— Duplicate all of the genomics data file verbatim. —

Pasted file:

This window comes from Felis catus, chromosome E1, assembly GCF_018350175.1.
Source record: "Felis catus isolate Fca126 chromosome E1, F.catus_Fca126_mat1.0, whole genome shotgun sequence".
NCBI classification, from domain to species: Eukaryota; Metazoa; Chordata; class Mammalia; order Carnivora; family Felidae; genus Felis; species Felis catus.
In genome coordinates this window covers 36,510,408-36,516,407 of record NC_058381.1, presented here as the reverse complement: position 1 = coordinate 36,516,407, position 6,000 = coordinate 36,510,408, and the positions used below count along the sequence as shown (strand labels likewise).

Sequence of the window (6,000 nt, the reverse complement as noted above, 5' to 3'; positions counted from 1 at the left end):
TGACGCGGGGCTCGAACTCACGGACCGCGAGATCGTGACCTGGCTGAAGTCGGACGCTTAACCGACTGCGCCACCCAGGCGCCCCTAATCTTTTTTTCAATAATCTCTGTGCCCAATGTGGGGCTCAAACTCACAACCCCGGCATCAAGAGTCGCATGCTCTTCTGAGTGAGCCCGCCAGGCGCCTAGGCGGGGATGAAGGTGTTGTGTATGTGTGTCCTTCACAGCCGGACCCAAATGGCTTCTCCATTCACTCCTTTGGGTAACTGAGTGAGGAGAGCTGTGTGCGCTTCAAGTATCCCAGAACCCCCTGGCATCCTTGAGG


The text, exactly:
This window comes from Felis catus, chromosome E1, assembly GCF_018350175.1.
Source record: "Felis catus isolate Fca126 chromosome E1, F.catus_Fca126_mat1.0, whole genome shotgun sequence".
NCBI classification, from domain to species: Eukaryota; Metazoa; Chordata; class Mammalia; order Carnivora; family Felidae; genus Felis; species Felis catus.
In genome coordinates this window covers 36,510,408-36,516,407 of record NC_058381.1, presented here as the reverse complement: position 1 = coordinate 36,516,407, position 6,000 = coordinate 36,510,408, and the positions used below count along the sequence as shown (strand labels likewise).

Sequence of the window (6,000 nt, the reverse complement as noted above, 5' to 3'; positions counted from 1 at the left end):
TGACGCGGGGCTCGAACTCACGGACCGCGAGATCGTGACCTGGCTGAAGTCGGACGCTTAACCGACTGCGCCACCCAGGCGCCCCTAATCTTTTTTTCAATAATCTCTGTGCCCAATGTGGGGCTCAAACTCACAACCCCGGCATCAAGAGTCGCATGCTCTTCTGAGTGAGCCCGCCAGGCGCCTAGGCGGGGATGAAGGTGTTGTGTATGTGTGTCCTTCACAGCCGGACCCAAATGGCTTCTCCATTCACTCCTTTGGGTAACTGAGTGAGGAGAGCTGTGTGCGCTTCAAGTATCCCAGAACCCCCTGGCATCCTTGAGG